These tragic events only make the recent pack sighting on the trail camera all the more inspiring. Despite the resistance from the farming community, biologists remain hopeful that the wolves will one day lead many wild packs across California and beyond. 

Anyone doubting the importance of wolves need look no further than Yellowstone National Park. In the '80s and early '90s, the beautiful scenery was completely ravaged. And it was all thanks to the wolves — or lack thereof.

National Geographic

See, as mentioned, before 1926, Yellowstone National Park was full of wolves. They thrived there, but within the first few decades of the 1900s, government predator control programs wiped them out entirely. This was a problem.

No one saw another wolf until 1977 — about 50 years later — but, even then, it was a lone wolf or two merely wandering through. Oddly, it was the lack of these wolves that led to the park's decline.

Brian Pas

With no predators to fear, the deer population absolutely exploded. They could eat and overgraze all they wanted without worrying about wolves. Soon, the forests and meadows were barren, but the deer and their ilk kept at it.

As the deer kept grazing, taking all the resources for themselves, the other animals suffered. Creatures that dined on fauna stood no chance in the food race against deer. Animals that ate those animals saw their food supply dwindle.

Photography Life

And the rapid loss of vegetation didn't just leave the forests bare. Without vegetation keeping soil in place, the rivers that ran through Yellowstone began eroding, which prompted the loss of many animal species who relied on healthy waters to survive.

Yellowstone was struggling, and park employees needed to find a solution. It really all boiled down to the high numbers of deer, they knew, so, in 1995, they hatched a plan.

Yellowstone Collection

The deer needed predators, plain and simple, and workers figured this would be the perfect time to reintroduce wolves back into Yellowstone. Packs of gray wolves were released into the park, and hopeful employees prayed it was the answer.

Now, the deer were suddenly thrust back into the predator versus prey world, and even though there were far fewer wolves than deer, the wolves were fearsome hunters. They welcomed the challenge.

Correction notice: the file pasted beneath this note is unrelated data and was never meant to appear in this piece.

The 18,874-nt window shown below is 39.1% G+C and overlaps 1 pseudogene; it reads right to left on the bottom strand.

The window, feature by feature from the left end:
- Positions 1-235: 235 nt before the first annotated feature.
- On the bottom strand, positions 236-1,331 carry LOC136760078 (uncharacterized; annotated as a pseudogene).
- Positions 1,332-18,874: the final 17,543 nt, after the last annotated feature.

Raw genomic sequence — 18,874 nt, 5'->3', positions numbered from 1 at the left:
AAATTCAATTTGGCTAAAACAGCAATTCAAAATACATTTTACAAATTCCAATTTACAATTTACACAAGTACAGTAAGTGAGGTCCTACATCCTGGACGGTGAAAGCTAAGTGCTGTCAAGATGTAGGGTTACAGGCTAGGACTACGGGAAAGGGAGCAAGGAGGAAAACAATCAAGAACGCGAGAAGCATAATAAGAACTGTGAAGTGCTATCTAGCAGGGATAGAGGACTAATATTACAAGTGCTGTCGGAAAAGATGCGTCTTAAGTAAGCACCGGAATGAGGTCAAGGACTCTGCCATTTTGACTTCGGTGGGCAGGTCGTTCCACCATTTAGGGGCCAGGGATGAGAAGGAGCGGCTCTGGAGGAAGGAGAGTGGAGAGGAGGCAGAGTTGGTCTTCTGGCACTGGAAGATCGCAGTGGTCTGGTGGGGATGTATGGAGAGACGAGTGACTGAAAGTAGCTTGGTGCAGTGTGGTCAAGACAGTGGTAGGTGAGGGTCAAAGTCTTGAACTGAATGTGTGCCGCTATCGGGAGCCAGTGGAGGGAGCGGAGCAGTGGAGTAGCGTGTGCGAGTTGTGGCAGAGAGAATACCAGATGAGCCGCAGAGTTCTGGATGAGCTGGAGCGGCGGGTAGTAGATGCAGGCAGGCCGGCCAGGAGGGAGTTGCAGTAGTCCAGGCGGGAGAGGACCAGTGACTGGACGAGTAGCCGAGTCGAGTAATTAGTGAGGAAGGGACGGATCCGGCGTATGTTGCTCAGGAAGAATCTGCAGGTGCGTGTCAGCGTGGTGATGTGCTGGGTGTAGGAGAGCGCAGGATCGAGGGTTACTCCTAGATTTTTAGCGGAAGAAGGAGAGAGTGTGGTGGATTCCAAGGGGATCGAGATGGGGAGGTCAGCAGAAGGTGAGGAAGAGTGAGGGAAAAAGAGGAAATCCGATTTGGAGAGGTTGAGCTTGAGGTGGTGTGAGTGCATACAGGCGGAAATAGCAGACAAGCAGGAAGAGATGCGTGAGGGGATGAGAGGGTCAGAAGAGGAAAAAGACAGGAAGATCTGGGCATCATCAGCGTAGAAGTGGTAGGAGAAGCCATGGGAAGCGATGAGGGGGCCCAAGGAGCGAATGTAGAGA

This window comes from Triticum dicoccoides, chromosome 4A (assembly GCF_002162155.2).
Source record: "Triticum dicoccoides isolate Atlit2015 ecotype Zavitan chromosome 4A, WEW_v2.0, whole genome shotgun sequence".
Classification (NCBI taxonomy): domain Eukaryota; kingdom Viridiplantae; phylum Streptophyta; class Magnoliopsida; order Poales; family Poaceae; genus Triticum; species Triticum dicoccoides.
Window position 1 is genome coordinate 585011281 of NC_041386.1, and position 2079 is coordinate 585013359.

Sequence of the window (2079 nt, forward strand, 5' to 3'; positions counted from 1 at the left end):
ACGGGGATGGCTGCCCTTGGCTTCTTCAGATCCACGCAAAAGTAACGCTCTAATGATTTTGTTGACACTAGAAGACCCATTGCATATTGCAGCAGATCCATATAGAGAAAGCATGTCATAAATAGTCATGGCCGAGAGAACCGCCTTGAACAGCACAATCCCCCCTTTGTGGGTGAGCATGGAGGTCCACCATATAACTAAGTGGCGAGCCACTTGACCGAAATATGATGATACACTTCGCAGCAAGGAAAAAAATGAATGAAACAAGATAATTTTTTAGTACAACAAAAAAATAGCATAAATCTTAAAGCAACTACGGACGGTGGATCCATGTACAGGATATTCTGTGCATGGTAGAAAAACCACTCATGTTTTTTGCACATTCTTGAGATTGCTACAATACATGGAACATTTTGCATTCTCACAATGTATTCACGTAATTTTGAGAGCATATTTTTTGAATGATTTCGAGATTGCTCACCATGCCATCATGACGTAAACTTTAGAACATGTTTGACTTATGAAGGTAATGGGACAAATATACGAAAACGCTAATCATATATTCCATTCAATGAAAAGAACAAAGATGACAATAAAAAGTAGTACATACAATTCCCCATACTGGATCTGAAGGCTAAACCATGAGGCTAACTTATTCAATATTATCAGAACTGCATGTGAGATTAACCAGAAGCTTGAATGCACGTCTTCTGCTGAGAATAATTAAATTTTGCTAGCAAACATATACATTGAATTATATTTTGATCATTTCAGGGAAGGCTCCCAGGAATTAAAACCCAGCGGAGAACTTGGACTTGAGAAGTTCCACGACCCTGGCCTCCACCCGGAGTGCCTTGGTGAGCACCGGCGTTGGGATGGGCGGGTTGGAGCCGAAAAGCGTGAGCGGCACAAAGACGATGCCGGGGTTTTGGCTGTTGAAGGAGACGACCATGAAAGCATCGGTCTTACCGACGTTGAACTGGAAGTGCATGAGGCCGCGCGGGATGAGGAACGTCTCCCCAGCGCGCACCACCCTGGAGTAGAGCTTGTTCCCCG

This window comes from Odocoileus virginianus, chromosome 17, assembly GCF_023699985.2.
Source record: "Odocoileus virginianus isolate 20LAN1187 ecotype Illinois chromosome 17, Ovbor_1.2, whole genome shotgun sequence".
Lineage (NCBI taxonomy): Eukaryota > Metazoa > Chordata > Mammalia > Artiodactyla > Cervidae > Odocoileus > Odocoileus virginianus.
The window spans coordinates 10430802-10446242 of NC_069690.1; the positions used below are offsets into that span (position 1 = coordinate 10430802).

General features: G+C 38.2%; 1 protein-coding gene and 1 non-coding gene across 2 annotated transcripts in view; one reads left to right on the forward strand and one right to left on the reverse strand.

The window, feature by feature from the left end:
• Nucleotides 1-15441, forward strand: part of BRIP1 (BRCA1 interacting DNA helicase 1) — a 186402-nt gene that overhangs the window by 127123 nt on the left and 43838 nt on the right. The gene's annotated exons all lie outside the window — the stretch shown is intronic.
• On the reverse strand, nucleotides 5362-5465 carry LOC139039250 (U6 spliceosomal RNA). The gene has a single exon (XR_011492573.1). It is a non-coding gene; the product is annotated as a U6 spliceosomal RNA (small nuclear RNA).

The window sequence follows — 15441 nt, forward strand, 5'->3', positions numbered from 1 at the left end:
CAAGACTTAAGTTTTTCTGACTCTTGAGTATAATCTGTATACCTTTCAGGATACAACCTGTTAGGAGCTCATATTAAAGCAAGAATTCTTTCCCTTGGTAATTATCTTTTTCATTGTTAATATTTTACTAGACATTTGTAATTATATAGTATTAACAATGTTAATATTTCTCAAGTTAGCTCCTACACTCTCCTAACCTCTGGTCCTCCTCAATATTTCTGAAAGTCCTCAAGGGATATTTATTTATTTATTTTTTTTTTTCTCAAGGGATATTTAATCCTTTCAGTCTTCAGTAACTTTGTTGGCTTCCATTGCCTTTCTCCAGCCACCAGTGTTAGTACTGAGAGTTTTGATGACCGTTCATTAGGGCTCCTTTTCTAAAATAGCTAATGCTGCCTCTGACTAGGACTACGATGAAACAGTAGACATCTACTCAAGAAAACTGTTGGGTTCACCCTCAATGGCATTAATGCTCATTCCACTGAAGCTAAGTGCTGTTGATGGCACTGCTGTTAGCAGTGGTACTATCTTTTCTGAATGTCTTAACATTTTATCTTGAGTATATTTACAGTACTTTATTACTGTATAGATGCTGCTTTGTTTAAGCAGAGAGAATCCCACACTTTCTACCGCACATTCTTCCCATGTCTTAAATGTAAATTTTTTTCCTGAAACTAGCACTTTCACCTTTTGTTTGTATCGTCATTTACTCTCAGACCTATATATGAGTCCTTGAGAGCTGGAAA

Day and night, the battle ensued, and the wolves were the victors nearly every time. This relationship between the wolves and deer is known as "top-down control."

Top-down control is when predators who sit atop the food chain assist with the regulation of the animals who are beneath them. That's exactly what happened when the wolves were reintroduced. With deer numbers dwindling, the vegetation flourished.

U.S. Marines

Aspen and willow trees that hadn't seen a successful life for decades finally grew back tenfold, and it seemed they were healthier than ever. But, the trees were just the very beginning of the massive change.

The waterways running through the parks began changing, and the regenerated vegetation growing on the riverbeds brought with it a whole new array of life not seen in such a long time.

For the first time in forever, beavers returned to the water. They began constructing their intricate dams, which contributed to a habitat that attracted a variety of reptiles, otters, and muskrats.

Because of the increased vegetation, mice and rabbits thrived, which, in turn, gave the red fox an amazing feasting opportunity. Red fox numbers grew, and still, there was even more happening.

The number of bears also increased. The deer had scoured bushes and ate the same berries the bears enjoyed, but with the berries now finally plentiful again, the bears could eat without a problem.

Through it all, the wolves gained a feathery friend! Ravens are known to follow behind wolves and pick at the remains of whatever they hunt and kill. The four-legged assassins were hard at work, and those ravens were always close behind.

The new lush vegetation not only benefited all of the animals, but it helped drastically slow down, and sometimes completely stop, the erosion of riverbeds. The changes were nothing short of miraculous.

Incredibly, the wolves, although nowhere near as abundant in numbers as the deer they hunted, managed to not only change the ecosystem but the physical geography of Yellowstone National Park. It was a feat that had every park employee — and wolf — howling with joyous pride.

What's most shocking about this development was how few wolves it took to really change Yellowstone for the better. Still, this reflects a human truth: it only takes a handful of people to make a huge difference.